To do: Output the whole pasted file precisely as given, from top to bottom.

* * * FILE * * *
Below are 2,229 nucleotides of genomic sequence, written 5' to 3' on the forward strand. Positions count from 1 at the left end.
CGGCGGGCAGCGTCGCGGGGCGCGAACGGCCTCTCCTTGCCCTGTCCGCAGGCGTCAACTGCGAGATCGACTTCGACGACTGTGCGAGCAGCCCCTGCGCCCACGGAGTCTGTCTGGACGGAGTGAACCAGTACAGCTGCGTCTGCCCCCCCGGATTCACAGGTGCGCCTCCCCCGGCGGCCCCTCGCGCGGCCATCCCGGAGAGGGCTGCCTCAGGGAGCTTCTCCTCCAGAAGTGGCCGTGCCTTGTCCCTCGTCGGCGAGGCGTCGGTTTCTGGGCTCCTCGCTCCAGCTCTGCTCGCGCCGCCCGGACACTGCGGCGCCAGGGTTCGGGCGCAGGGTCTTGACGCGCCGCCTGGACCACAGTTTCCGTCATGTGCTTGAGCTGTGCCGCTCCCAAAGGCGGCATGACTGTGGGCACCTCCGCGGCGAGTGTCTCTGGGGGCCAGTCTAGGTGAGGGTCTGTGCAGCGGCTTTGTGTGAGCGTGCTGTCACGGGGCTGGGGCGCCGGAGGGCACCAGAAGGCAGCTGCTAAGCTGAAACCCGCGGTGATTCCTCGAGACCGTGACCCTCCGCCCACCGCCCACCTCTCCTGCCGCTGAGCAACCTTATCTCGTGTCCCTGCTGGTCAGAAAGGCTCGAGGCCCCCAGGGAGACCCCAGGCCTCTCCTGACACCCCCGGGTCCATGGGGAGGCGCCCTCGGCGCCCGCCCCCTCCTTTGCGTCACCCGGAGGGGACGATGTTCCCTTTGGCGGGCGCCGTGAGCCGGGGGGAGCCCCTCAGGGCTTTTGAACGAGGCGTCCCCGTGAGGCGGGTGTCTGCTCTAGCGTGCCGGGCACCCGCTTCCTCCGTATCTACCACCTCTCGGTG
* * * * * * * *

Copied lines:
Below are 2,229 nucleotides of genomic sequence, written 5' to 3' on the forward strand. Positions count from 1 at the left end.
CGGCGGGCAGCGTCGCGGGGCGCGAACGGCCTCTCCTTGCCCTGTCCGCAGGCGTCAACTGCGAGATCGACTTCGACGACTGTGCGAGCAGCCCCTGCGCCCACGGAGTCTGTCTGGACGGAGTGAACCAGTACAGCTGCGTCTGCCCCCCCGGATTCACAGGTGCGCCTCCCCCGGCGGCCCCTCGCGCGGCCATCCCGGAGAGGGCTGCCTCAGGGAGCTTCTCCTCCAGAAGTGGCCGTGCCTTGTCCCTCGTCGGCGAGGCGTCGGTTTCTGGGCTCCTCGCTCCAGCTCTGCTCGCGCCGCCCGGACACTGCGGCGCCAGGGTTCGGGCGCAGGGTCTTGACGCGCCGCCTGGACCACAGTTTCCGTCATGTGCTTGAGCTGTGCCGCTCCCAAAGGCGGCATGACTGTGGGCACCTCCGCGGCGAGTGTCTCTGGGGGCCAGTCTAGGTGAGGGTCTGTGCAGCGGCTTTGTGTGAGCGTGCTGTCACGGGGCTGGGGCGCCGGAGGGCACCAGAAGGCAGCTGCTAAGCTGAAACCCGCGGTGATTCCTCGAGACCGTGACCCTCCGCCCACCGCCCACCTCTCCTGCCGCTGAGCAACCTTATCTCGTGTCCCTGCTGGTCAGAAAGGCTCGAGGCCCCCAGGGAGACCCCAGGCCTCTCCTGACACCCCCGGGTCCATGGGGAGGCGCCCTCGGCGCCCGCCCCCTCCTTTGCGTCACCCGGAGGGGACGATGTTCCCTTTGGCGGGCGCCGTGAGCCGGGGGGAGCCCCTCAGGGCTTTTGAACGAGGCGTCCCCGTGAGGCGGGTGTCTGCTCTAGCGTGCCGGGCACCCGCTTCCTCCGTATCTACCACCTCTCGGTG